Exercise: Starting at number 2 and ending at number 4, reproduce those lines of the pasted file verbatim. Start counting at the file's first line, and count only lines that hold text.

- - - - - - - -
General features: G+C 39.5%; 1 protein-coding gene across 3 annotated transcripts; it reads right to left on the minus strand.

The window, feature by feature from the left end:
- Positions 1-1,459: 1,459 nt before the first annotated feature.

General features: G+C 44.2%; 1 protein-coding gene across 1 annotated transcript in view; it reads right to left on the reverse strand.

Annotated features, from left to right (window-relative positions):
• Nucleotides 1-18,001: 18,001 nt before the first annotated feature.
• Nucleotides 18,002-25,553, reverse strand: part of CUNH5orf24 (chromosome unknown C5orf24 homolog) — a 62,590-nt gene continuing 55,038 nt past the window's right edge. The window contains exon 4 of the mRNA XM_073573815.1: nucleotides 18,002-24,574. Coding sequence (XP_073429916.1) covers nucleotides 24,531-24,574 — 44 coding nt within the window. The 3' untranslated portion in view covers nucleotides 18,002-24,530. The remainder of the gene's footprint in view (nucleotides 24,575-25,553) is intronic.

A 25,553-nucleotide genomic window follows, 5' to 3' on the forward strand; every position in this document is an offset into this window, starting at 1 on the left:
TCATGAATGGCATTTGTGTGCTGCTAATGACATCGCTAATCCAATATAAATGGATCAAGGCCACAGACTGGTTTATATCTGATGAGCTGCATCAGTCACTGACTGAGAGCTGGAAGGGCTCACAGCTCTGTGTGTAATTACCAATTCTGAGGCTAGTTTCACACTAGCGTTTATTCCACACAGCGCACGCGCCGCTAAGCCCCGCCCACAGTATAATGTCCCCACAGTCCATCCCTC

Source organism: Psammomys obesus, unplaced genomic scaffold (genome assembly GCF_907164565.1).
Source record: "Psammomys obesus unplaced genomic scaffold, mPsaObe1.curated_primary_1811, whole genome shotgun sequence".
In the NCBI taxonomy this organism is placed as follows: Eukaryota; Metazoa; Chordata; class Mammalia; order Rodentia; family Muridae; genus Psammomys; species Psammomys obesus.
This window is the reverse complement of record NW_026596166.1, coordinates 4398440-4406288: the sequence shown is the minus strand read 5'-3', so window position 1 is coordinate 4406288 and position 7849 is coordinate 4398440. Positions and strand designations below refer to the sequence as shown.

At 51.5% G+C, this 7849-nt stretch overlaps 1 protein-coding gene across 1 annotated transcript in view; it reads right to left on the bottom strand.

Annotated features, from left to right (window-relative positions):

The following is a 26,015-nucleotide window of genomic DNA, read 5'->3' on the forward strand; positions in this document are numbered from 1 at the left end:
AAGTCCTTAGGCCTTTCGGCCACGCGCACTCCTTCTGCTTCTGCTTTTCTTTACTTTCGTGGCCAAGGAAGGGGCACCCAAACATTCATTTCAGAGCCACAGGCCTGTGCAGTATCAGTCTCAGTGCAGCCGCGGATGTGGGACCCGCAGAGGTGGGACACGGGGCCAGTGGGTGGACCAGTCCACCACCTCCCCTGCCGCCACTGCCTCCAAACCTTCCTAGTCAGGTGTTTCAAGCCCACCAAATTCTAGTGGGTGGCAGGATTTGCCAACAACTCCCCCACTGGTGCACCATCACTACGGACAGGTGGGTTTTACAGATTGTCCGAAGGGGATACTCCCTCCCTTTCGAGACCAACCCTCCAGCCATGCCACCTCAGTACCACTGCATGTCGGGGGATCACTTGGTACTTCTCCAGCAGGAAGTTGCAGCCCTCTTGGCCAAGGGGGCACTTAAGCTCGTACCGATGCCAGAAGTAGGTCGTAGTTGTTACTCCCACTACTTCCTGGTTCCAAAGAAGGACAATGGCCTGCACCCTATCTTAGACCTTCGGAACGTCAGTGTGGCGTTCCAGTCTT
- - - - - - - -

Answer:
The window, feature by feature from the left end:
- Positions 1-1,459: 1,459 nt before the first annotated feature.

General features: G+C 44.2%; 1 protein-coding gene across 1 annotated transcript in view; it reads right to left on the reverse strand.